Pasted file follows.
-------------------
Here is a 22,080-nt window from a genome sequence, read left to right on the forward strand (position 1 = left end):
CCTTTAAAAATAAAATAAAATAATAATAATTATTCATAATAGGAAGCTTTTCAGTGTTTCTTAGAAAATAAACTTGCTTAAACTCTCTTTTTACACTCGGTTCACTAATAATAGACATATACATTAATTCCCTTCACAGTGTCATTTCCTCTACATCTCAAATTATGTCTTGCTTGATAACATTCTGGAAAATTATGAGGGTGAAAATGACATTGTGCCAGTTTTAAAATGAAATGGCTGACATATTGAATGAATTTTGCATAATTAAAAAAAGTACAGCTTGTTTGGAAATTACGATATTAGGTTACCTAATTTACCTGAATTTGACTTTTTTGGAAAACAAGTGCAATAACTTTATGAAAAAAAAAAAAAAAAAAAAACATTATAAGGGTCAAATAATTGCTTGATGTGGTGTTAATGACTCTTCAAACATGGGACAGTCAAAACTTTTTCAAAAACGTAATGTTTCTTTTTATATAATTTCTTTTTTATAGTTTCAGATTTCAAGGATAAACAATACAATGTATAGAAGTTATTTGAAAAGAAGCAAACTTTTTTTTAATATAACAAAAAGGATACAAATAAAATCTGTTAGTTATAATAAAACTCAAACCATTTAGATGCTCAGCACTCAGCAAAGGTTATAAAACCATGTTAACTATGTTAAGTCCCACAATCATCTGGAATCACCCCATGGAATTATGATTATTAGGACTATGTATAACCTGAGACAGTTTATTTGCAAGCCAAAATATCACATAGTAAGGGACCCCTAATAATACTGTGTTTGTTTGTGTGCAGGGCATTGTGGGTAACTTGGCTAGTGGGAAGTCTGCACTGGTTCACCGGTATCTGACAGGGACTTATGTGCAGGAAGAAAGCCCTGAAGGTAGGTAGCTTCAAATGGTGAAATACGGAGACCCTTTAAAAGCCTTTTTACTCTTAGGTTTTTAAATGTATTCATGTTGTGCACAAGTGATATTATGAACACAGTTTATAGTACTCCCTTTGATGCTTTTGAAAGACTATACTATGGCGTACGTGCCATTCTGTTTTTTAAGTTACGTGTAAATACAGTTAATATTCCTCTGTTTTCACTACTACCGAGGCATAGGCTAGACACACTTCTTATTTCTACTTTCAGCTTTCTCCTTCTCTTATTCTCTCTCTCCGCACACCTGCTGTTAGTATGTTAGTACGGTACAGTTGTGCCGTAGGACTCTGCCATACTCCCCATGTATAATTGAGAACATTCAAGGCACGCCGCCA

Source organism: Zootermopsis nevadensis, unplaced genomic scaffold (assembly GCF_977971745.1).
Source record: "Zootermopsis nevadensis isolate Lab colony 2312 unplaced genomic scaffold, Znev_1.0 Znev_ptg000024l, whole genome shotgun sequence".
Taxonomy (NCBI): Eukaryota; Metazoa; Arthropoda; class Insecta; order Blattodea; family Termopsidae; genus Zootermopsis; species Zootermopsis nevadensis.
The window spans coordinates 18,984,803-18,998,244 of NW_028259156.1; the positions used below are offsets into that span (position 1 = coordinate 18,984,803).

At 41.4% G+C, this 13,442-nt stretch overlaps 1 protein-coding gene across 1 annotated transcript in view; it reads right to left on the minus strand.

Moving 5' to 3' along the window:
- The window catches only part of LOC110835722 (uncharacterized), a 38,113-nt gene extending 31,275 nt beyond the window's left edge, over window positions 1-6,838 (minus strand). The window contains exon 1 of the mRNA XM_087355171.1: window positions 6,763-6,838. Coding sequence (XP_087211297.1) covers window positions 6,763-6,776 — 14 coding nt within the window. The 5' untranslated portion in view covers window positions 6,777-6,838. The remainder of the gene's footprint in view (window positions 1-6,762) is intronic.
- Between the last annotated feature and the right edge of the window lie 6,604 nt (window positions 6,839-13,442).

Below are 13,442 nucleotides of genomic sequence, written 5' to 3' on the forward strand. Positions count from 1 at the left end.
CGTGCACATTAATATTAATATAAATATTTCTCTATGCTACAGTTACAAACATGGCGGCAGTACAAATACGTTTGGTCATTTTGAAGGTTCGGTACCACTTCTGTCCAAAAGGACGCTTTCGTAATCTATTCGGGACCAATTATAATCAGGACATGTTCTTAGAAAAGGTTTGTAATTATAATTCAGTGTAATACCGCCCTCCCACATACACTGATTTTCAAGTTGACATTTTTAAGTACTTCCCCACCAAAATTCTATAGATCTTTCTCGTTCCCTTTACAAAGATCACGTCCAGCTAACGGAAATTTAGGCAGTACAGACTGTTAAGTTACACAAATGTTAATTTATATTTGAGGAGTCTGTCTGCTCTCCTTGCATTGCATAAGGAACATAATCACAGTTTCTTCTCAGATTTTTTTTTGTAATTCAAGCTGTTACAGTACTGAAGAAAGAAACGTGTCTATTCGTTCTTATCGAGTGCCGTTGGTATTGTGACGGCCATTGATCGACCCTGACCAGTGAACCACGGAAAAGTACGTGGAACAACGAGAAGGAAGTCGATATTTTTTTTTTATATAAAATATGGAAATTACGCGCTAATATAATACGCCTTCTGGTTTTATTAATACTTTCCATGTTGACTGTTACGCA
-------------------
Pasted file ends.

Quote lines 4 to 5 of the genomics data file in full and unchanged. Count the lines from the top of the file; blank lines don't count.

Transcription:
Source record: "Zootermopsis nevadensis isolate Lab colony 2312 unplaced genomic scaffold, Znev_1.0 Znev_ptg000024l, whole genome shotgun sequence".
Taxonomy (NCBI): Eukaryota; Metazoa; Arthropoda; class Insecta; order Blattodea; family Termopsidae; genus Zootermopsis; species Zootermopsis nevadensis.